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‘A Simple Favor’ is a film with an identity crisis

September 22, 2018

Director Paul Keig (“Bridesmaids,” “Spy,” “The Heat”) is saddled with directing “A Simple Favor,” a whodunit, or more exactly WHYdunit, that seems to have been written in a college-level mystery writing class.

Based on a book by first-time novelist Darcey Bell, the movie does not translate well, or the book may also be somewhat of a mess also.

This movie can’t decide if it wants to play it light and comedic or if it wants to go dark and mysterious. So it splits the difference. Like if you can’t choose between meatloaf or ice cream for dinner, so you end up with ground beef a la mode ...

It doesn’t help that the main actress could have been played by a meeker star, something along the lines of a ... well, ANYBODY else!

Anna Kendrick (“Pitch Perfect” franchise, “Into the Woods,” “Twilight Saga”) as Stephanie Smothers, was too distracting from the start.

I love Kendrick, and if she had been directed to play her more mousey style, it may have worked, but the Powers That Be took a star whose bread-and-butter was playing a shy, less-than-confident milquetoast and made her into a flighty, overconfident aggressive type.

On the other hand, Blake Lively (“Gossip Girl,” “The Age of Adaline,” “The Town”) as Emily Nelson played exactly to type, performing the classic witch, with all of the venom that the role entails.

Up until a certain point in the movie she could have even the hero in our story, even with her stab-you-inthe-back smile that paid homage to the old small screen super sagas like “Dallas” and “Knots Landing.”

The pawn in the middle, husband Sean Nelson, played by Henry Golding (“Crazy Rich Asians”) is so allusive throughout the movie, you never know if he is in on the deceptions or not.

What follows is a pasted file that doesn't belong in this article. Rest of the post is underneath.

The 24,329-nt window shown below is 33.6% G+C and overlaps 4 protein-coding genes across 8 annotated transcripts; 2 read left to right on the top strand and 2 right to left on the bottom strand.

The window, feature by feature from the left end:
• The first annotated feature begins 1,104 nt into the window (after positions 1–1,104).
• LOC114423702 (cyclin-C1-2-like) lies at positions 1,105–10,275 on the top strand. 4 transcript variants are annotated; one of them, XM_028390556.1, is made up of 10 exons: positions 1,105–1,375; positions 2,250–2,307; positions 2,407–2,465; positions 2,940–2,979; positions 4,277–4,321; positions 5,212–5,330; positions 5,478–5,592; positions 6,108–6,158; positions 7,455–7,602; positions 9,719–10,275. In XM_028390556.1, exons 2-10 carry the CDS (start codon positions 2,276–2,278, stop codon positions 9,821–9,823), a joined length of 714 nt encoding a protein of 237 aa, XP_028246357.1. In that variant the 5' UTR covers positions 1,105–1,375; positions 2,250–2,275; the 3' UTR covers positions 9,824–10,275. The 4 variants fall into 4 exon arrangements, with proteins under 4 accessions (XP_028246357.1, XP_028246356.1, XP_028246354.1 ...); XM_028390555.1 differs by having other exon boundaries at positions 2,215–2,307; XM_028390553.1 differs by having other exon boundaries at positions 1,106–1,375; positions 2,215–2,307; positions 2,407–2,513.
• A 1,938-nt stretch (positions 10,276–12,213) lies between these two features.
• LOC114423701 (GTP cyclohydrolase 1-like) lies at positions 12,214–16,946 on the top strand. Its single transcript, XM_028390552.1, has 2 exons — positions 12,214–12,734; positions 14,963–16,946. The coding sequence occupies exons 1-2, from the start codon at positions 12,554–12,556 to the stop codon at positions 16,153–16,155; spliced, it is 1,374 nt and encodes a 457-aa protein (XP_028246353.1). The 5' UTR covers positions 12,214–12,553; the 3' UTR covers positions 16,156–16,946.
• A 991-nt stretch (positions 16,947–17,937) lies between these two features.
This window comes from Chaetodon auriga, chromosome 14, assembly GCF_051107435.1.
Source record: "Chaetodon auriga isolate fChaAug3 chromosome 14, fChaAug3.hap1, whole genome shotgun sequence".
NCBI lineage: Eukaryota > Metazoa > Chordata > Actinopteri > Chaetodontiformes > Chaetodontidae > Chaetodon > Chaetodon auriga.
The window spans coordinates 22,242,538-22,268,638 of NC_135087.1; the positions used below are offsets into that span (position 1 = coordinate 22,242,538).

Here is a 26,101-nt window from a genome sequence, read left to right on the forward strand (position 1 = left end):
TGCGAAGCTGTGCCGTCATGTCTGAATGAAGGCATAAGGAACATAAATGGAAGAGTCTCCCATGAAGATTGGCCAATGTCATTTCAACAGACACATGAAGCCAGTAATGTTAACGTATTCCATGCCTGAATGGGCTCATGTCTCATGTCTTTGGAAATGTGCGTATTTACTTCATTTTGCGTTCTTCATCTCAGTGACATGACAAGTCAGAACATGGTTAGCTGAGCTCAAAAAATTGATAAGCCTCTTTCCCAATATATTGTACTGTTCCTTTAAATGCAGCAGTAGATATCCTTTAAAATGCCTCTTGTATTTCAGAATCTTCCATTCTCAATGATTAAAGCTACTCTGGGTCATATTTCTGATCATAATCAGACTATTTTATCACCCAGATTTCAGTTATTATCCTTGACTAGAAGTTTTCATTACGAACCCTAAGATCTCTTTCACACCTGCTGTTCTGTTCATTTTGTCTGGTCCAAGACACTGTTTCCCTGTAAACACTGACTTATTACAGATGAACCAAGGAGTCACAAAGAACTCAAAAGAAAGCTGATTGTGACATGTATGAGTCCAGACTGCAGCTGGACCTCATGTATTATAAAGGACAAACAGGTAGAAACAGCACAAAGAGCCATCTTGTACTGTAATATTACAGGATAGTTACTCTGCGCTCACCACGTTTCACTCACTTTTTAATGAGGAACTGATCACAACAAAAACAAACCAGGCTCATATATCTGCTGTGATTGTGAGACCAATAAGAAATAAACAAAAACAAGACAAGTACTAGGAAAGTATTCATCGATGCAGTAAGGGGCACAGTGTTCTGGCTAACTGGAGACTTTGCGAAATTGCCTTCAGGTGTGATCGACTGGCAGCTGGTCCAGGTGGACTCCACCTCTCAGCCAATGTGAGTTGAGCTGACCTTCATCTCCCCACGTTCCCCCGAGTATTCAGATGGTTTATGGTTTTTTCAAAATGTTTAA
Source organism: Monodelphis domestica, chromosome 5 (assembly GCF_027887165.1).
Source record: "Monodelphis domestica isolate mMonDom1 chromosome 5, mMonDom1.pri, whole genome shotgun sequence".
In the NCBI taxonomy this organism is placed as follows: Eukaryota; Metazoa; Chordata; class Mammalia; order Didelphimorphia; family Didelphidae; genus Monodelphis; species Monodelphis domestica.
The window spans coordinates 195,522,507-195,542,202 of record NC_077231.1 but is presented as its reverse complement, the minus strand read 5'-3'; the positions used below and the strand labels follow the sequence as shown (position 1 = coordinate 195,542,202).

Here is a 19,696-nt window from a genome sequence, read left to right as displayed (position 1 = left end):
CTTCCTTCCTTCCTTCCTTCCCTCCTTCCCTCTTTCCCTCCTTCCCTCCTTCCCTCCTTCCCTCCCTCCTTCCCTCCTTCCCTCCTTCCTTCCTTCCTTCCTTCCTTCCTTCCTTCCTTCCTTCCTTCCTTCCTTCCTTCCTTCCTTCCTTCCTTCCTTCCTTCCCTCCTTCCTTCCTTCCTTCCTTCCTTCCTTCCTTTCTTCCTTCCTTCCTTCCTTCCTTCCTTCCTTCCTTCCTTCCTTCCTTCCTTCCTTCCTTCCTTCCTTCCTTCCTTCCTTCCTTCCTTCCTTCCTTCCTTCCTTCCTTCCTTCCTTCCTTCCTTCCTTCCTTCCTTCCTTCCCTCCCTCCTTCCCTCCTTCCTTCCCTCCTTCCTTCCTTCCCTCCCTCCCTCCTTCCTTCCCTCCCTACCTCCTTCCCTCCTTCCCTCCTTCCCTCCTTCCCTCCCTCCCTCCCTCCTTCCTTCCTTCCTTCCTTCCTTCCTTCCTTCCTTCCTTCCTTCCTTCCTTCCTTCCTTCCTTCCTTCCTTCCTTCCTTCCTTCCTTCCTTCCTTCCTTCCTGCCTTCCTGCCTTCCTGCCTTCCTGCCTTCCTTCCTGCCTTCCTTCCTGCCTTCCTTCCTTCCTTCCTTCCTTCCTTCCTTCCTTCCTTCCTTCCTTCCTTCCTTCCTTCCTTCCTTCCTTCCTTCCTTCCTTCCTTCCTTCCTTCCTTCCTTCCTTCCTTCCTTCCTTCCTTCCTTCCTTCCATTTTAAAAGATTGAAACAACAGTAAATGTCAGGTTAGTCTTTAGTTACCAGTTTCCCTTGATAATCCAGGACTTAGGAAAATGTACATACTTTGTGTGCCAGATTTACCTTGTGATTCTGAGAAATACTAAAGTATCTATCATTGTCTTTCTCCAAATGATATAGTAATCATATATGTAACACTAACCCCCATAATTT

He plays the best role, and does well with it, but is overshadowed by two sexy ladies

who contrast nicely, but never seem to work well together.

“A Simple Favor” is pretty much a three-person show, although smaller characters do flow through in abundance. Two of the more notable are Bashir Salahuddin (“Glow,” “Looking,” “Late Night with Jimmy Fallon”) as a jolly detective named Summerville and Rupert Friend (“Hitman: Agent 47,” “The Young Victoria,” “The Death of Stalin”) as pompous-to-themax boss Dennis Nylon.

Both stand out to what degree that they can, considering that this plot is weak and boring, and their roles are small and not very interesting.

This movie wants to show a smooth mystery set in an upper middle-class world, but with a touch more class. It ends up as a semi-humorous romp through two separate worlds (one high class and fast-paced, the other middle class with family obligations), never “ha-ha” funny, but mostly a Blake Lively Smirk funny.

“A Simple Favor” does not really cover this movie’s plot, but I don’t really know what could. Perhaps “The Soccer Mom’s Dilemma.” This is best described as Lively in her element and Kendrick in what could have been hers, if she was playing her usual character.

Billy Summers is a freelance photographer who also reviews films for the Putnam Herald. He can be reached at summers855@yahoo.com.

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